if maximal common chemical substructure was identified using the find molecule command and tethers were imposed between the matching atoms, the initial set of tethered atoms can be further propagated into the neighboring atoms. Without option all only suitable hydrogens are added to the initial match. With the all keyword heavy atoms will also be added. Note, that any two heavy atoms next to a tethered pair are considered a match and will be paired.

Example:


  build string "H" 
  rename a_ "his"
  build string "W" 
  find molecule sstructure tether all a_his.//!h* a_//!h*
  set tether append a_  # add single hydrogens
  set tether append all a_  # add heavy neighbors


set atom type


set type [ mmff ] [ as { i_type | I_type } ]


assigns the specified atom type (see icm.cod or show atom type [mmff] ) to the selected atoms. Both the ICM- and the mmff- atom types may be manually adjusted to correct the automated set type mmff command.


set type property : contributions of atoms types to the property grids.


set type "apolar"|"atomic"|"membrane" R_sf_density_values_in_kcal_A2

reset the "atomic solvation" or "apolar" surface based implicit solvation energy densities.

See also: surfaceMethod preference, icm.hdt file containing the default icm values. Example:


surfaceMethod = "atomic solvation"
x = { 0.0080,0.0220,-0.0900,-0.2240,-0.1760,-0.0630,-0.0350,-0.2240,-0.0960,-0.1160,\
     -0.0120,-0.0510,0.0080,0.0080,-0.0630,-0.0900,-0.0900,-0.1760,-0.0900,\
      0.0,0.0100,0.0100,0.0100,0.0100,0.0100}
set type "atomic" x

set type property : contributions of atoms types to the property grids.


set type property R_upToSevenWeights [only] [ I_listOfAtomTypes ]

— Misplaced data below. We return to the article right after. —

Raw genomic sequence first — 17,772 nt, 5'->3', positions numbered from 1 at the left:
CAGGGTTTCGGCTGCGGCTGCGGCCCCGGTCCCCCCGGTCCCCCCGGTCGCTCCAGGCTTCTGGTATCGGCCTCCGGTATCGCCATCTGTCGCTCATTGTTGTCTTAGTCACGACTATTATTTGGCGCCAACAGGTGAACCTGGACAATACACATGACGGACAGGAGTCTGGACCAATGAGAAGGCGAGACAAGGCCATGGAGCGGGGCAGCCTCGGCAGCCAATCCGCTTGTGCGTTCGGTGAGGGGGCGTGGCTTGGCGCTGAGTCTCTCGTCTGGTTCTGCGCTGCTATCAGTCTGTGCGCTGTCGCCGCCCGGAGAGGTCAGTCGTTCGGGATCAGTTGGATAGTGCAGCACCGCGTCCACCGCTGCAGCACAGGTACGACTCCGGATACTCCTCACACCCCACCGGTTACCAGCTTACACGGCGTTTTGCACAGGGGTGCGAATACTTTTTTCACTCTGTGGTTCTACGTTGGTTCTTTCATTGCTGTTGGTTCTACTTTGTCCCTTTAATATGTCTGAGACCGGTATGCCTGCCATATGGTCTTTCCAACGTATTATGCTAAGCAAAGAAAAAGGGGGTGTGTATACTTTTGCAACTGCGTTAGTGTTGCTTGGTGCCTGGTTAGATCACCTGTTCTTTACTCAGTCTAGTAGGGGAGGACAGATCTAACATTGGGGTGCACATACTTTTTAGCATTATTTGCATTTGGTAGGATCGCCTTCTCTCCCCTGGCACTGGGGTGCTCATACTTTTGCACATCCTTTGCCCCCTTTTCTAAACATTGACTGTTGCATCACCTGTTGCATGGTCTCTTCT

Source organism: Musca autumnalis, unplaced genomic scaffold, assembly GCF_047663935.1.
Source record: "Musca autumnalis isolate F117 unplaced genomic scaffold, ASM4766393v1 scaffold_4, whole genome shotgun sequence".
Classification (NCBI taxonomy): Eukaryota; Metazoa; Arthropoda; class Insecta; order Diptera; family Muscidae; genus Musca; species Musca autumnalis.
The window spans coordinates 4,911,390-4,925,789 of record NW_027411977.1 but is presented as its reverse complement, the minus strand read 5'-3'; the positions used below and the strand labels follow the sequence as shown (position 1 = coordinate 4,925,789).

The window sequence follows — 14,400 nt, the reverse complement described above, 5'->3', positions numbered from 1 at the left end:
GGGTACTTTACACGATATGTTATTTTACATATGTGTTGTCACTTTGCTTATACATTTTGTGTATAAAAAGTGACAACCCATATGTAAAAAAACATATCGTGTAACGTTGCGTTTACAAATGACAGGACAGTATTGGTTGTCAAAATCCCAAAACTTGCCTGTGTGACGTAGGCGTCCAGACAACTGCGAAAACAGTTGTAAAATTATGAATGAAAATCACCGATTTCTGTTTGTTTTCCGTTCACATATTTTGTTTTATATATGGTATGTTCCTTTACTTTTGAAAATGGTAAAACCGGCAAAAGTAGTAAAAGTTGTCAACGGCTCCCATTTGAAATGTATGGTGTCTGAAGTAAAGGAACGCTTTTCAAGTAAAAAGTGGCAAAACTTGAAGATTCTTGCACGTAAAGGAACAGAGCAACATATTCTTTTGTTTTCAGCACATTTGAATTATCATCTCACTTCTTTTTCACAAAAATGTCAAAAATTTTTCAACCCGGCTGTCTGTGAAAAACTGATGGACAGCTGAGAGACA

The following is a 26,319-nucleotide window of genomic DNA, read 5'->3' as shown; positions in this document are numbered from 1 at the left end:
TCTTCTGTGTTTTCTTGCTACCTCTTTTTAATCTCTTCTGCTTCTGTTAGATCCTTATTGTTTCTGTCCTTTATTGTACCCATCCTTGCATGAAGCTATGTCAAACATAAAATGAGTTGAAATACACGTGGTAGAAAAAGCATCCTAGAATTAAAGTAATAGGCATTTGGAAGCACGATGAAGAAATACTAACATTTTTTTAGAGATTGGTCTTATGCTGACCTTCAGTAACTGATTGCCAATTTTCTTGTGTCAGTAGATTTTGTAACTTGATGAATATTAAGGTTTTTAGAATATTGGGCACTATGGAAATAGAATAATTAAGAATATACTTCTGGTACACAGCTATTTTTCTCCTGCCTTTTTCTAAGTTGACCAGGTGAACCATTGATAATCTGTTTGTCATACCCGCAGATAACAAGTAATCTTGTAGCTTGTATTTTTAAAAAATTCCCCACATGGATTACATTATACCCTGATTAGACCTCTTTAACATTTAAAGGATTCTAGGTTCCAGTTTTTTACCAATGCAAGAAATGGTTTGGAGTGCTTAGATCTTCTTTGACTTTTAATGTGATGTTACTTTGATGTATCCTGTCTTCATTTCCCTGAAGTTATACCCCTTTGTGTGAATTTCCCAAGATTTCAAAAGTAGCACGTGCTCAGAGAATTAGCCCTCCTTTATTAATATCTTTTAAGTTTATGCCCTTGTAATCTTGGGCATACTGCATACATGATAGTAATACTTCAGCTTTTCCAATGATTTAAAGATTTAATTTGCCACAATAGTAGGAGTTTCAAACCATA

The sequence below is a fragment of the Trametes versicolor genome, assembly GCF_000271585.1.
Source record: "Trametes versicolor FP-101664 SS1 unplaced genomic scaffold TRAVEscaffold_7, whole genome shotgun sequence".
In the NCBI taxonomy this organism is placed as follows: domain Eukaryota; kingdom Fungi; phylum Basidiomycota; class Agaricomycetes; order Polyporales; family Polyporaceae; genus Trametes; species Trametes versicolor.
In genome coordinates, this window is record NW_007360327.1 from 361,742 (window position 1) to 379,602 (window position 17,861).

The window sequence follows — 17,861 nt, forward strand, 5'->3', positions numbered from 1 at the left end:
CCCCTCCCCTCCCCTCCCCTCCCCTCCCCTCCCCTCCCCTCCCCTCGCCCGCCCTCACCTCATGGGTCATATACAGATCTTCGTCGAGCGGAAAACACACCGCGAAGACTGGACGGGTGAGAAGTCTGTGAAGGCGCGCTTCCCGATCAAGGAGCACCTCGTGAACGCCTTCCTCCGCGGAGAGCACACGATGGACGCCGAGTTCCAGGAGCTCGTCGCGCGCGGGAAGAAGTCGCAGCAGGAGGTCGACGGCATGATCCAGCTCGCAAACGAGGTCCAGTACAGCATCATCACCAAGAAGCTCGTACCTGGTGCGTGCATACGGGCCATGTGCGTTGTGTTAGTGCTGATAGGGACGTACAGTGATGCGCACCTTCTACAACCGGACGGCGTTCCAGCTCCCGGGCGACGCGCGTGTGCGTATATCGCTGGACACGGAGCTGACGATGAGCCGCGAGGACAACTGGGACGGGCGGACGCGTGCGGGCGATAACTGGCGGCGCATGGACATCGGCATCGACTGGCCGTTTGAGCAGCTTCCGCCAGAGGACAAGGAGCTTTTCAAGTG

This command defines the contribution of the listed atom types to each of up to seven grid maps named g1 g2 g3 .. . This grid maps will be used by the "gp" energy/penalty term for local or grobal energy optimization (see show energy , minimize and montecarlo ).

Arguments and options

  • R_upToSevenWeights provides weights of contributions for this atom type to the grids for the make map potential "gp" command, as well as the maximal contribution that atoms with those atom types will get in g1, g2, .. etc. The number of elements in this array determines the number of grids.
  • I_listOfAtomTypes is an iarray of types, e.g. {100,111,112}, or Count (100,199) for a range of types.
  • option only means that for these atom types the weights not covered by the R_upToSevenWeights array are set to zero.

The types are listed in the icm.cod file. If the I_listOfAtomTypes is not provided, all heavy atoms will be set to contribute to grids.

Example to set different fields for oxygens (types 50 to 99) and all other atoms:


set type property {1., 0.} Count(50,99) only
set type property {0., 1.} Count(1,49)//Count(100,390)

A better way to set the default types would be to use the setApfTypes macro, e.g.


build smiles "C1NCCCC1" 
setApfTypes
make map potential "gp"

To set the weights of energy contributions from the individual g1, g2, .. modify the gpWeights array of parameters, e.g.


gpWeights = {2., 1. , 0., 3. , 2., 1., 1.}
gpWeight = 3. 
The overall contribution ofthe weighted sum can further be weighted with the gpWeightparameter.